# laminate floor under kitchen unit overhang

I am thinking of putting B&Q "tile-loc" laminate floor in the kitchen. The boards lock along both the short and the long side.

I am concerned about 2 things:

(1) When laying the second row, locking board 1 into the first row is no problem as you only lock it in the long side. Board 2 seems a little tricky. You either:
(a) Lift board 1 to an angle of 30 deg (still in contact with row 1), then lock board 2 on the short edge with board 1 (coming in at an angle), then simultaneously lock the long edge of board 2 into row 1. All now locked in place. Repeat for board 3.
... or ....
(b) assemble the whole of row 2 in one go independent of row 1, locking on the short edges only. Then lift the whole row and insert it at 30 deg angle into row 1
... for a long room, both these methods seem problematic. Can you really lift and lock in place about 5 or 6 boards at once ???

(2) Some simple maths on my kitchen units says that I will not be able to fit these boards under the overhang at the bottom of the units. The bottom of my units have an overhang of 5cm from the plinth and are 15cm above the floor. The B&Q boards are 39.4cm wide. At some point in the kitchen I will be locking a board in place while under the overhang. The figures above say the board will be restricted to an angle of 22 deg, even less when I reduce the height with the underlay, which is much less than B&Q say is needed.
... so how on earth can you lock the tiles when you have restricted height ???

I laid a homebase laminate floor in a friends living room. It wasn't "splash proof", just a wooden effect. But it all went together like a dream. The boards were narrower (which helped in tight spaces), and you only locked at an angle on the long edge, then once the new board was flat on the floor you tapped it along so that it locked on the short edge with the existing board in the same row. Could not be easier.
... is there anything like this which could be used in a kitchen?

Sorry for waffling on, but the "experts" at these DIY shops only know whats on the leaflets and have not used these in anger. They must sell millions of these, so am I worrying about nothing ?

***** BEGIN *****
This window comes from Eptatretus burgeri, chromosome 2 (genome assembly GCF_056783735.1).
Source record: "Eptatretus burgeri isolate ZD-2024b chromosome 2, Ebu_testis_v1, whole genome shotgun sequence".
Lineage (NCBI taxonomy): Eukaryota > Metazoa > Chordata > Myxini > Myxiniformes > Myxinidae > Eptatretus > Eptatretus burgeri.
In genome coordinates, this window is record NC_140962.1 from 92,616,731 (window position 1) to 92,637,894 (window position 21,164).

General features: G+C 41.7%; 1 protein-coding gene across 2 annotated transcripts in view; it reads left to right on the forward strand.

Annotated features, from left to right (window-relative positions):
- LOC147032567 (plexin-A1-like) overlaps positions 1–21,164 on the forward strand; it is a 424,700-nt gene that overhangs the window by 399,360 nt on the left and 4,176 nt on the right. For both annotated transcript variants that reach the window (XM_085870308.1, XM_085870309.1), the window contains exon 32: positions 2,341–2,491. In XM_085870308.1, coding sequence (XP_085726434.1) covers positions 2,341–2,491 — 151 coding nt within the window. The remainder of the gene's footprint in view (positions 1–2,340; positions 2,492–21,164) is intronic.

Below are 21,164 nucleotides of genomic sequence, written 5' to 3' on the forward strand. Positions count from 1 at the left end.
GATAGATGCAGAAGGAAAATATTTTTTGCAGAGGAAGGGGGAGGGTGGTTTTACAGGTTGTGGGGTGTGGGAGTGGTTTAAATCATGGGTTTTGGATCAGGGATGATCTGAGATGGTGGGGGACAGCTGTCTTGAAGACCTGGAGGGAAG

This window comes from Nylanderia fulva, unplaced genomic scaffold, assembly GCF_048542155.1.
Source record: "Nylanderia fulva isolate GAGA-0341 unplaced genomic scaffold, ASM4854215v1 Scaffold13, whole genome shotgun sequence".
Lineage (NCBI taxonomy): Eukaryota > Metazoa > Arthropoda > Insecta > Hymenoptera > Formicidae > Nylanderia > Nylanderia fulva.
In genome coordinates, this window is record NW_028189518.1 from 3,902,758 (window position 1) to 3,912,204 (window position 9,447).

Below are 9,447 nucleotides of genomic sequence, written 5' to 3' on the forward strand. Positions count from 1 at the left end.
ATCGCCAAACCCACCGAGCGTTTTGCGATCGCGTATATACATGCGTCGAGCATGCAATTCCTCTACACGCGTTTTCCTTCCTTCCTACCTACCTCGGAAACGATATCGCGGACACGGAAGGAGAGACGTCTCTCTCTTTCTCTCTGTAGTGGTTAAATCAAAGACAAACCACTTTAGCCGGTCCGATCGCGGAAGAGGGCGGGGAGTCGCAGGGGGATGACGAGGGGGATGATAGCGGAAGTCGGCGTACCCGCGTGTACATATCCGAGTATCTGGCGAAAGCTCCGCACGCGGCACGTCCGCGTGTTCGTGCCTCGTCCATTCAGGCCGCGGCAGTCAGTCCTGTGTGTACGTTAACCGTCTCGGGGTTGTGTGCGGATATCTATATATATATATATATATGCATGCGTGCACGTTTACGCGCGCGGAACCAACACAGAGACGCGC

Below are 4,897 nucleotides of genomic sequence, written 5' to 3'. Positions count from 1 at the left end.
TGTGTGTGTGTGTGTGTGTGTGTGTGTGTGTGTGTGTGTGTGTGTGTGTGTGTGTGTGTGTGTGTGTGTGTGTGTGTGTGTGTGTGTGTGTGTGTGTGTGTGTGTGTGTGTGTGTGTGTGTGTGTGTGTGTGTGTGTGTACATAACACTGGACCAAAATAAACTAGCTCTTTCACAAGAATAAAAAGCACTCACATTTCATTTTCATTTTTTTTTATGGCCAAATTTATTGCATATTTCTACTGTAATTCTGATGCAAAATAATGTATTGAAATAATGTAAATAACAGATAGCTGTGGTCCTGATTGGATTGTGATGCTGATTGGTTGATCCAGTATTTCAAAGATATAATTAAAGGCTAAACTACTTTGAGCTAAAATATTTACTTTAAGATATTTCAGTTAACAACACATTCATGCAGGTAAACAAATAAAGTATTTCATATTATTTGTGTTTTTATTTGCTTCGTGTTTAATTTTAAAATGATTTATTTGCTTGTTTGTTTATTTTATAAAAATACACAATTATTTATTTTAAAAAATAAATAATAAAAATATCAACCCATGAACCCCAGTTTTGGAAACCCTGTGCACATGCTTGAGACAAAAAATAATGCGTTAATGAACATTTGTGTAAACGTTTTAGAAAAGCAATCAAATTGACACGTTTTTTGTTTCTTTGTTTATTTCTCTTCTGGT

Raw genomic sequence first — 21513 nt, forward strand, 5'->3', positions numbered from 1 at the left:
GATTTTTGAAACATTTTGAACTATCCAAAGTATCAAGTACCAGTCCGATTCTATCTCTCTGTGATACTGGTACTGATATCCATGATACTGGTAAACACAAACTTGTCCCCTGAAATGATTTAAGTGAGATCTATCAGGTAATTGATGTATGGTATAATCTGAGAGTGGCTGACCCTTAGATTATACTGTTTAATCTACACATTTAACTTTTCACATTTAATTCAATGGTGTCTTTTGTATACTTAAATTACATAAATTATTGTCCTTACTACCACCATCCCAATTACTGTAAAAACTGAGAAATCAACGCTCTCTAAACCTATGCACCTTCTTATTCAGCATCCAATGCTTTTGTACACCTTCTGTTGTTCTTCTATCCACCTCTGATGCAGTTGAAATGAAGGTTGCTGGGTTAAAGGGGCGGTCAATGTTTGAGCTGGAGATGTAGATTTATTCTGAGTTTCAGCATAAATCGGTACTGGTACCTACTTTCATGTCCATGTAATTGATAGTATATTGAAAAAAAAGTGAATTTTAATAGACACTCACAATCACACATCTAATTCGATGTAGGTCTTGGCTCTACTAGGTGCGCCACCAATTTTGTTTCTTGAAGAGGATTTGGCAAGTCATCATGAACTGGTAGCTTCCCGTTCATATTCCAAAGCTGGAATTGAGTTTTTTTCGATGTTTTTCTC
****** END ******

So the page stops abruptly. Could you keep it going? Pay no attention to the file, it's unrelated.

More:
john-plym
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john-plym,
Suggest you use B&Q aqua-loc - designed for wetter rooms.
1a yes but get help
2 same as you last para lock the long side and tep into place.
end
stoneyboy
Rank: Project Manager
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"(b) assemble the whole of row 2 in one go independent of row 1, locking on the short edges only. Then lift the whole row and insert it at 30 deg angle into row 1"

Is the one.

"... for a long room, both these methods seem problematic. Can you really lift and lock in place about 5 or 6 boards at once ???"

No but using your tapping block and a hammer you will make it fit

"(2) Some simple maths on my kitchen units says that I will not be able to fit these boards under the overhang at the bottom of the units. The bottom of my units have an overhang of 5cm from the plinth and are 15cm above the floor."

Remove the plinths so that you can lay the edge of the laminate close to the feet. Fit the plinths back afterwards trimming if necessary so that they sit on top of the boards. Work out the right lengthways cut on the planks to make on BOTH sides so that when you reach the final row under the units it just fits. Rather than try and tilt the boards up on that final row lay them flat and using a pullbar or a strap clamp pull the joint together. Removing the plinth allows you to use either tool.

HTH

Cheers
rosebery
Rank: Project Manager
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Joined: Wed Sep 26, 2007 8:55 pm

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